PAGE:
‘We walk the footpaths, legally and peacefully, to show our opposition to the cull in the most visible and powerful way we can.

‘We monitor the activities of the cull operatives, since in other zones, patrol members have found illegal activity such as snares, sett blocking and even gassing,’ Tony explained.

As we walked down a narrow overgrown green lane towards Sharpham Woods, we stopped in a gateway, and looked out across the creek, where the River Harbourne meets the River Dart.

In the distance, across the river, one of the group pointed out a vehicle in a field, with a red laser shining out across the land.

The vehicle disappeared into the darkness fairly quickly, but the group felt they had spotted something significant - possibly illegal shooting.

‘It could be the scope on a gun. If you hit an animal’s eyes with it, they freeze,’ Fiona said.

The group then spotted little red lights and torch lights across the valley in the distance, several miles away.

Tony located a grid reference on his tablet, and reported the sighting of a high-powered rifle to fellow activists at the end of a phone.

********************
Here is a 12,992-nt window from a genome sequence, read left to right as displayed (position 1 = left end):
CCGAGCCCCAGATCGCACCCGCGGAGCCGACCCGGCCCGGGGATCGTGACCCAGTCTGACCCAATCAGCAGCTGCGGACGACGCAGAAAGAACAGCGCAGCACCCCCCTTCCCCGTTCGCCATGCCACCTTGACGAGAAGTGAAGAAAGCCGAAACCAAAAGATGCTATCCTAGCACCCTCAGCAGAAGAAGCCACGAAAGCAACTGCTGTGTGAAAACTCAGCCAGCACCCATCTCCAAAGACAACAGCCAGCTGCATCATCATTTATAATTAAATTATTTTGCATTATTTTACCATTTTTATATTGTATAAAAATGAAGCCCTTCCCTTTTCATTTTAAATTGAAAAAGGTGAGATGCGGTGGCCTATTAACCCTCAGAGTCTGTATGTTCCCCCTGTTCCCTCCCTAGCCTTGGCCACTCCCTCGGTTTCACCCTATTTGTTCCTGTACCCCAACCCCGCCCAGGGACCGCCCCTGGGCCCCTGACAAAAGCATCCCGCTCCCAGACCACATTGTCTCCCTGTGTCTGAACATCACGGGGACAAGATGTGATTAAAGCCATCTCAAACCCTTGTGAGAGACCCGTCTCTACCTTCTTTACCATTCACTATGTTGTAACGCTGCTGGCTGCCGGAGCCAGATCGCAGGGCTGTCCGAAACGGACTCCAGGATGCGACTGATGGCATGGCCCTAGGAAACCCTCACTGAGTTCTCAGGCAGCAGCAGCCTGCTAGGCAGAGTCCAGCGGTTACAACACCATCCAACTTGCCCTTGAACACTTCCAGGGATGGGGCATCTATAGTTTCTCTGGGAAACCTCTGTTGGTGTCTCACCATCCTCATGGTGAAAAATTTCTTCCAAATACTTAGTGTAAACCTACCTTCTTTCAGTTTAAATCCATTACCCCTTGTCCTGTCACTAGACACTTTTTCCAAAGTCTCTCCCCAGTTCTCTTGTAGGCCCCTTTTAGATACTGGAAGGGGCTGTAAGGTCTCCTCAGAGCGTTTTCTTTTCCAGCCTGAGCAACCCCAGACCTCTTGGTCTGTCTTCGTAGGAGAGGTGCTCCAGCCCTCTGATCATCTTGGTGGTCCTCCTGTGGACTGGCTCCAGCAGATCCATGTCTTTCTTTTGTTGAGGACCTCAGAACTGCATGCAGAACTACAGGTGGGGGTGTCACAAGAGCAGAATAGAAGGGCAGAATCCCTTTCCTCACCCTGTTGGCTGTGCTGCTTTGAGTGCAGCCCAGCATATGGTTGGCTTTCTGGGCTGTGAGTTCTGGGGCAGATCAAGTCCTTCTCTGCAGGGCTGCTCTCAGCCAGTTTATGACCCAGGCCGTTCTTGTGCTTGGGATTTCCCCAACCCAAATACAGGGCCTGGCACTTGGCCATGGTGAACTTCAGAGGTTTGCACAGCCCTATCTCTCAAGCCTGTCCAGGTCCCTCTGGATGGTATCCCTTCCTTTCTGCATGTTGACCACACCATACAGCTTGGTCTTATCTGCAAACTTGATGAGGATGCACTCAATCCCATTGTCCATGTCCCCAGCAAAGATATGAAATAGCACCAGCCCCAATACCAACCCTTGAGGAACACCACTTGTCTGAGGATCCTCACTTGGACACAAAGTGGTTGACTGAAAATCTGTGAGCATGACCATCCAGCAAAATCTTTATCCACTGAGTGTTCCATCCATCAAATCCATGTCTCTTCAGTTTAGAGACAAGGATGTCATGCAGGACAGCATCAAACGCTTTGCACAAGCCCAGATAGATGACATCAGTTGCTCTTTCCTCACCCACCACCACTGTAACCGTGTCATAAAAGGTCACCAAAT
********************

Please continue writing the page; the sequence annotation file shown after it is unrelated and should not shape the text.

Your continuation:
The decision was then made to call the police’s non-emergency number to report what they suspected to be illegal shooting.

‘There’s a scope light and a torch light. We haven’t heard any shots. But it’s very clear what we’re looking at,’ Tony explained.

When Tony was questioned on his ‘knowledge of guns,’ he said: ‘I know what to look for, I was in the army - if that helps!’

The group were advised that the police were treating it as an emergency and would be getting somebody to check it out.

‘I believe it to be a public safety issue - we’re in the area, t’s a high-powered rifle, they have a range of three miles and we’re too close for comfort,’ Tony said.